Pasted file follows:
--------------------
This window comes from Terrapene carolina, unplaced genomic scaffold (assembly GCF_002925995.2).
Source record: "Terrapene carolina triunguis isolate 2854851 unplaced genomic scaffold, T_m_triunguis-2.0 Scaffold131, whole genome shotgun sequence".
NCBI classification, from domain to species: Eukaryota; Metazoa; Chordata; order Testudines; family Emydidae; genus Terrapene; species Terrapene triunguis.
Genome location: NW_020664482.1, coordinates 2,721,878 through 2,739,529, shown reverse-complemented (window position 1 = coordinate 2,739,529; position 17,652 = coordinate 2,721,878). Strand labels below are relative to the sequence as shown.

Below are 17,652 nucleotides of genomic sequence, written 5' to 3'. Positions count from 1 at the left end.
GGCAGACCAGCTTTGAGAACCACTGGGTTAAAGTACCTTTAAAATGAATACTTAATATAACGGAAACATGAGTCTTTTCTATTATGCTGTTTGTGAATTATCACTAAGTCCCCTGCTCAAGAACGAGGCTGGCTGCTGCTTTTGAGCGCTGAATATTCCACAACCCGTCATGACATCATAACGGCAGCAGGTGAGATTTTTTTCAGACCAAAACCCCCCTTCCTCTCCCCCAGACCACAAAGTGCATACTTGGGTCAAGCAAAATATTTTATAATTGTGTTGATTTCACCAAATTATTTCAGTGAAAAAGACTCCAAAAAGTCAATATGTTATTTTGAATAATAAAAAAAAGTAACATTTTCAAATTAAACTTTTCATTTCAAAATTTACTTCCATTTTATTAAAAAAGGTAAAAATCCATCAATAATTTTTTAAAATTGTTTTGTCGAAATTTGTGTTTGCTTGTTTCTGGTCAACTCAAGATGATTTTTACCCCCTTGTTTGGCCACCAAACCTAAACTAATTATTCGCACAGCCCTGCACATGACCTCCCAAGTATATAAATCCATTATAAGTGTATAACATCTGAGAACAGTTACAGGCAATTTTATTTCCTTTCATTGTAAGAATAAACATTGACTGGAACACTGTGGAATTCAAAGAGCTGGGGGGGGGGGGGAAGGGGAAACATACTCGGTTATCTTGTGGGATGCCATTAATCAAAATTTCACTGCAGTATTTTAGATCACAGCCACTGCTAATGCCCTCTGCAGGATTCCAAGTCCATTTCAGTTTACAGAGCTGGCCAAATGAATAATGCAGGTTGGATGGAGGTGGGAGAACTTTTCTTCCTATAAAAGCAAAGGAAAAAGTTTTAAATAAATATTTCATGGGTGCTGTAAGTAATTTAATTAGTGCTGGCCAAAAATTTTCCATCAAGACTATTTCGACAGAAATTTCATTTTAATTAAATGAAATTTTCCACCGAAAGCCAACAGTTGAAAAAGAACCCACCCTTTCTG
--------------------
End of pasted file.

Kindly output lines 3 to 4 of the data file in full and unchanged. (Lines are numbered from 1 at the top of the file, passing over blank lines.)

NCBI classification, from domain to species: Eukaryota; Metazoa; Chordata; order Testudines; family Emydidae; genus Terrapene; species Terrapene triunguis.
Genome location: NW_020664482.1, coordinates 2,721,878 through 2,739,529, shown reverse-complemented (window position 1 = coordinate 2,739,529; position 17,652 = coordinate 2,721,878). Strand labels below are relative to the sequence as shown.